TIP: dealing with Drupal (menu) paths, path arguments, and path wildcards

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This zone is about programmatic argument extraction, when dealing with Views it has its own very clever and handy ways of extracting arguments from invoked paths.

Your first step is to read (very carefully) every single word (from top to bottom) of the entire documentation to hook_menu(). You haven't a hope in hell of understanding how Drupal paths and path arguments work without it.

Pay special attention to the section on _to_arg() function patterns, which are the easiest way to extract, for example, the uid from paths like /user/%uid/edit, as illustrated by user_uid_optional_to_arg($arg).

Being Drupal, you also have to be wary of functions like drupal_lookup_path($action, $path = '', $path_language = NULL) that still haven't decided yet what they are supposed to be doing:

Given an alias, return its Drupal system URL if one exists. Given a Drupal system URL return one of its aliases if such a one exists. Otherwise, return FALSE.

Well of course, why have two clearly documents functions with dedicated purpose when you can do sneaky things "the Drupal way" and have one that does the opposite of itself sometimes ?

That's it ! I'll make a fortune with a new kind of ice-cream van that takes away (one of) your ice-cream(s) from you and gives you your money back (but only when the moon is full).

Another thing to be careful of when extracting path arguments is whether you are working with the underlying Drupal path or the path alias.

You can get the current real "external" path as called using $_SERVER['REQUEST_URI']. But often you want to be working with the underlying (internal) path, for which you need arg($index = NULL, $path = NULL), which:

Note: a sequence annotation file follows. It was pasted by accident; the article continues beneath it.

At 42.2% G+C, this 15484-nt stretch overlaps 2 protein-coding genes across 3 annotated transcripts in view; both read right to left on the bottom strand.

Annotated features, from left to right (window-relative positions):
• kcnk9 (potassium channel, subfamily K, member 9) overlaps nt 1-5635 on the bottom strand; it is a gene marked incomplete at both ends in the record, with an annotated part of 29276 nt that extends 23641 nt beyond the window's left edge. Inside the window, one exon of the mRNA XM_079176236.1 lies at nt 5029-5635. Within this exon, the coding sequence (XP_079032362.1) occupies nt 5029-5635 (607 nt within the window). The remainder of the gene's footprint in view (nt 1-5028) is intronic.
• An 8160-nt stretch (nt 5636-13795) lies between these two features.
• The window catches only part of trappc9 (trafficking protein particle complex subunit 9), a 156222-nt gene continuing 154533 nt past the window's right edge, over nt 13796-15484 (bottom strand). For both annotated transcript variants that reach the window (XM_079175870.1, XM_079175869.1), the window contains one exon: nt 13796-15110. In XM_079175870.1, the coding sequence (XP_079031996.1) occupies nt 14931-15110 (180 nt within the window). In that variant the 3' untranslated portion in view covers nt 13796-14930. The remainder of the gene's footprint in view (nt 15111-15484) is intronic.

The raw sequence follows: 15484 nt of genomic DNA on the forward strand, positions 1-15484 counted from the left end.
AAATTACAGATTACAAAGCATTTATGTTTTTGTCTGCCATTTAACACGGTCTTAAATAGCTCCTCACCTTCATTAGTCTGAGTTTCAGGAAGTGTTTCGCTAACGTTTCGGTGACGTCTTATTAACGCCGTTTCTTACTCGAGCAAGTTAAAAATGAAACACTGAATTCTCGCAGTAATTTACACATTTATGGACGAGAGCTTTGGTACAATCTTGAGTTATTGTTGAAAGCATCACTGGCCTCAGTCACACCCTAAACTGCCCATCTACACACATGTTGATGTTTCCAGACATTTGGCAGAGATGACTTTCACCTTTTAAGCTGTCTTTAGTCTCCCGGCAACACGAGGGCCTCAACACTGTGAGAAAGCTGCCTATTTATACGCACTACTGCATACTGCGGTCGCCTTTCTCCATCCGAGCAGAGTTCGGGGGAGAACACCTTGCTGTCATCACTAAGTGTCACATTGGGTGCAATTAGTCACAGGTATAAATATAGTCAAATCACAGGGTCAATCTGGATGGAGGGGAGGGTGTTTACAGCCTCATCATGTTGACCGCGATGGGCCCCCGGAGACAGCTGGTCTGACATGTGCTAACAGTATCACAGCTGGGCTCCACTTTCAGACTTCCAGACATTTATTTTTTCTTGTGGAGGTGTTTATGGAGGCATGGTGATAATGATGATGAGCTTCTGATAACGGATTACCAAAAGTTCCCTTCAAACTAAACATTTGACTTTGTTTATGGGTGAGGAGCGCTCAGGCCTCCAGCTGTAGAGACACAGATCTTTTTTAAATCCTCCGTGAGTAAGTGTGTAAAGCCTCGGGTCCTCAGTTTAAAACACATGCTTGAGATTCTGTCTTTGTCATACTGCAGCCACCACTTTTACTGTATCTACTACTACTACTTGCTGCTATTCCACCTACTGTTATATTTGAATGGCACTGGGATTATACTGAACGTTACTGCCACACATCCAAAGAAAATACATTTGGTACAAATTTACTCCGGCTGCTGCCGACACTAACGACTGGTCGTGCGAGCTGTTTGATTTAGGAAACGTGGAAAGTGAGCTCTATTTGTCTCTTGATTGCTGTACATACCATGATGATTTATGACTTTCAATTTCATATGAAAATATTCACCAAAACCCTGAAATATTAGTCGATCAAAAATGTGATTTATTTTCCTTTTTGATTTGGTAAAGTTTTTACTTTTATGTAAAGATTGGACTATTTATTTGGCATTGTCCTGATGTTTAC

Returns a component of the current Drupal path.

It is instructive to inspect the difference between these (and also to browse and actual menu_router table):

- menu_get_item($path = NULL, $router_item = NULL):

Gets a router item.


$path: The path; for example, 'node/5'. The function will find the corresponding node/% item and return that.

$router_item: Internal use only.

Return value

The router item or, if an error occurs in _menu_translate(), FALSE. A router item is an associative array corresponding to one row in the menu_router table. The value corresponding to the key 'map' holds the loaded objects. The value corresponding to the key 'access' is TRUE if the current user can access this page. The values corresponding to the keys 'title', 'page_arguments', 'access_arguments', and 'theme_arguments' will be filled in based on the database values and the objects loaded.

- menu_get_object($type = 'node', $position = 1, $path = NULL):

Gets a loaded object from a router item.

menu_get_object() provides access to objects loaded by the current router item. For example, on the page node/%node, the router loads the %node object, and calling menu_get_object() will return that. Normally, it is necessary to specify the type of object referenced, however node is the default. The following example tests to see whether the node being displayed is of the "story" content type:

$node = menu_get_object();
$story = $node->type == 'story';


$type: Type of the object. These appear in hook_menu definitions as %type. Core provides aggregator_feed, aggregator_category, contact, filter_format, forum_term, menu, menu_link, node, taxonomy_vocabulary, user. See the relevant {$type}_load function for more on each. Defaults to node.

$position: The position of the object in the path, where the first path segment is 0. For node/%node, the position of %node is 1, but for comment/reply/%node, it's 2. Defaults to 1.

$path: See menu_get_item() for more on this. Defaults to the current path.

There is also a good explanation of these in the answers on this forum.

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